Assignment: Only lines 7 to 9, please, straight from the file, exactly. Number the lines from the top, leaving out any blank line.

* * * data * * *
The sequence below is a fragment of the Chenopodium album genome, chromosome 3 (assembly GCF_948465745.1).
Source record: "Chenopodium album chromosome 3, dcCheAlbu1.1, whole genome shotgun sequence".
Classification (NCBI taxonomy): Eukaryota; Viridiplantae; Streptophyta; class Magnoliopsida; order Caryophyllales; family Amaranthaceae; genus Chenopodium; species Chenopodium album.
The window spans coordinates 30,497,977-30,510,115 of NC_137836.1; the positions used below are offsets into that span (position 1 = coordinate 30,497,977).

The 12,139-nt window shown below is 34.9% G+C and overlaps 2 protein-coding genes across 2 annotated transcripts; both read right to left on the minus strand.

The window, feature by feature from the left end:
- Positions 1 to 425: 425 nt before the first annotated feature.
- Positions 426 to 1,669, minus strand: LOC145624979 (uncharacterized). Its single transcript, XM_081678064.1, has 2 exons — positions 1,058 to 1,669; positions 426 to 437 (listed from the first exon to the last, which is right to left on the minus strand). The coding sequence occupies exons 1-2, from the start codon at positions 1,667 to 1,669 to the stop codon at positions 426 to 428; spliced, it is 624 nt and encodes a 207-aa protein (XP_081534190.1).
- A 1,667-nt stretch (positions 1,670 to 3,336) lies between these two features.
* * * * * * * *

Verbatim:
- Positions 1 to 425: 425 nt before the first annotated feature.
- Positions 426 to 1,669, minus strand: LOC145624979 (uncharacterized). Its single transcript, XM_081678064.1, has 2 exons — positions 1,058 to 1,669; positions 426 to 437 (listed from the first exon to the last, which is right to left on the minus strand). The coding sequence occupies exons 1-2, from the start codon at positions 1,667 to 1,669 to the stop codon at positions 426 to 428; spliced, it is 624 nt and encodes a 207-aa protein (XP_081534190.1).
- A 1,667-nt stretch (positions 1,670 to 3,336) lies between these two features.